Pan Review

“You’re a crook, Capt’n Hook!” So cried a young Michael Bluth in the surreal comedy TV series Arrested Development, a flashback to inform the adult Michael’s ludicrous fake job title of Pirate Lawyer. I mention it because it’s no less pantomime than Joe Wright’s whimsical Peter Pan prequel, the simply, dully, fatally titled Pan. Hugh Jackman has the tight wig and the dramatic white make-up of a pantomime dame, and indulges in camp villainy from the moment he steps out into the sub-Mad Max canyon that is his mining kingdom to the absurd soundtrack of Nirvana’s ‘Smells Like Teen Spirit’, performed by the assembled enslaved masses.

The film has already been running for a while, but this – also Peter’s arrival in the otherworldly universe of Neverland – is perhaps the tipping point: the moment where you know whether you’re into this vision or not. Pan is like a collection of modern mainstream cinema’s grossest tendencies wrapped in a CGI bow, and the longer the miners cheerlessly wail, the harder it becomes to accept this approach as irony. Particularly when the other tendencies are less flamboyant and more borderline offensive, from the tired white saviour narrative to the mishmash of ethnicities that make up Tigerlily’s native tribe. Rooney Mara’s unfortunate casting at the helm of this group has already attracted considerable derision, and it’s hardly unwarranted when her sidekicks are shafted with the obvious clichés of their ethnic backgrounds.

More often than not, though, Pan is quite simply quite unremarkable; while Levi Miller, playing Peter as a rebellious, cheeky orphan with a dodgy cockney accent but an appealing, instinctive intelligence, is perhaps (along with Kathy Burke’s monstrous Mother Superior) the saving grace, the film largely abandons him as an active character once he’s been transported to Neverland, stuck at the bottom of the frame next to tall adults who are convinced their saviour has come at last. As this is an origin story, Peter has to learn how to fly, which proves as convincing as Christopher Reeve’s 1970s Superman, only with more sparkling pixie dust in the background as a distraction.

Effects like this float around for the sake of spending money on spectacle. The story is moved up to World War II solely to accommodate a bewildering sequence where fighter jet planes attempt to shoot down the flying pirate ship. Mystifying bubbles containing… something are suspended in midair for the arrival in Neverland. These distract, momentarily, from the fundamentally misguided focus of the story, which shoves classic villain Hook (Garrett Hedlund) sideways into a caddish Indiana Jones love interest for the aloof Tigerlily, instead pulling in Hugh Jackman’s Blackbeard as a man hooked on pixie dust to prevent him from turning into an unmasked Darth Vader, his vanity more fragile than Snow White’s stepmother’s.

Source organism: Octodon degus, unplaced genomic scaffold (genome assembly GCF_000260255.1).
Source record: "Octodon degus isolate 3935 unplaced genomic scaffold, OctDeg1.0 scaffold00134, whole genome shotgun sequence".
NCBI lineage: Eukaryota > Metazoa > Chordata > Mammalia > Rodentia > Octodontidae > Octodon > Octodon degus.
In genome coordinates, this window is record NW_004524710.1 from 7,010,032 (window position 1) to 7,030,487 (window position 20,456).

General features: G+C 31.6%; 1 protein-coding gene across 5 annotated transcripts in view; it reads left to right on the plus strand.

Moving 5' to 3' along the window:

Awkward jokes about Peter and Hook’s alliance hang in the air, acknowledging the more interesting untold story about their rivalry that was clearly meant to be a sequel. There won’t be one; hardly anyone in the US bought into the colour bomb exploded over this miserablist fiction, and Pan will end up the butt of reviewer jokes, Joe Wright’s childish folly, and, we hope, the latest death knell of the fairy tale reinvented.


Pan is in cinemas now.

About The Author

Born and still unfortunately living in merry ol’ England, David took a love of cinema through two degrees, capping them off with a dissertation on Julianne Moore. (He likes to think he helped her win the Oscar.) He currently works on the social media team for UK entertainment site Digital Spy and in his downtime writes for FRR, The Film Experience and very rarely on his own website. You can regularly find him beholden to the visage of Emma Stone.

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